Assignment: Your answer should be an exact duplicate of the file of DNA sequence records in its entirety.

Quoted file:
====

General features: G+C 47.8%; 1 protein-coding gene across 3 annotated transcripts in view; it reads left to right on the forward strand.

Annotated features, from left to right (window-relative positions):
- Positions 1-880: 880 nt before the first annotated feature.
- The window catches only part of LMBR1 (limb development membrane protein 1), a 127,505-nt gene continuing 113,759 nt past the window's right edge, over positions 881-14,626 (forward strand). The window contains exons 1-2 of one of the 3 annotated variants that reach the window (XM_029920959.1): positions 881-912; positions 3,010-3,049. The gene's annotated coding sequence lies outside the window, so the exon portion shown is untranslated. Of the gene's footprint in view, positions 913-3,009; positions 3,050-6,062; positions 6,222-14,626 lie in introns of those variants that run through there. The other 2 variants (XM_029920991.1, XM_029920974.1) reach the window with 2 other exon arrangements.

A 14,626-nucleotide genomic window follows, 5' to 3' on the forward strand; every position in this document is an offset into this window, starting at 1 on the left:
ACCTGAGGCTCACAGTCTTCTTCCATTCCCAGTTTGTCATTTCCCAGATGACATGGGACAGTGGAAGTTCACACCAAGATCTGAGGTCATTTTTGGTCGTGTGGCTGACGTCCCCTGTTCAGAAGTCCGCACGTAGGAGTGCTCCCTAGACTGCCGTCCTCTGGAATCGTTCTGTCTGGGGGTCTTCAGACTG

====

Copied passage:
General features: G+C 47.8%; 1 protein-coding gene across 3 annotated transcripts in view; it reads left to right on the forward strand.

Annotated features, from left to right (window-relative positions):
- Positions 1-880: 880 nt before the first annotated feature.
- The window catches only part of LMBR1 (limb development membrane protein 1), a 127,505-nt gene continuing 113,759 nt past the window's right edge, over positions 881-14,626 (forward strand). The window contains exons 1-2 of one of the 3 annotated variants that reach the window (XM_029920959.1): positions 881-912; positions 3,010-3,049. The gene's annotated coding sequence lies outside the window, so the exon portion shown is untranslated. Of the gene's footprint in view, positions 913-3,009; positions 3,050-6,062; positions 6,222-14,626 lie in introns of those variants that run through there. The other 2 variants (XM_029920991.1, XM_029920974.1) reach the window with 2 other exon arrangements.

A 14,626-nucleotide genomic window follows, 5' to 3' on the forward strand; every position in this document is an offset into this window, starting at 1 on the left:
ACCTGAGGCTCACAGTCTTCTTCCATTCCCAGTTTGTCATTTCCCAGATGACATGGGACAGTGGAAGTTCACACCAAGATCTGAGGTCATTTTTGGTCGTGTGGCTGACGTCCCCTGTTCAGAAGTCCGCACGTAGGAGTGCTCCCTAGACTGCCGTCCTCTGGAATCGTTCTGTCTGGGGGTCTTCAGACTG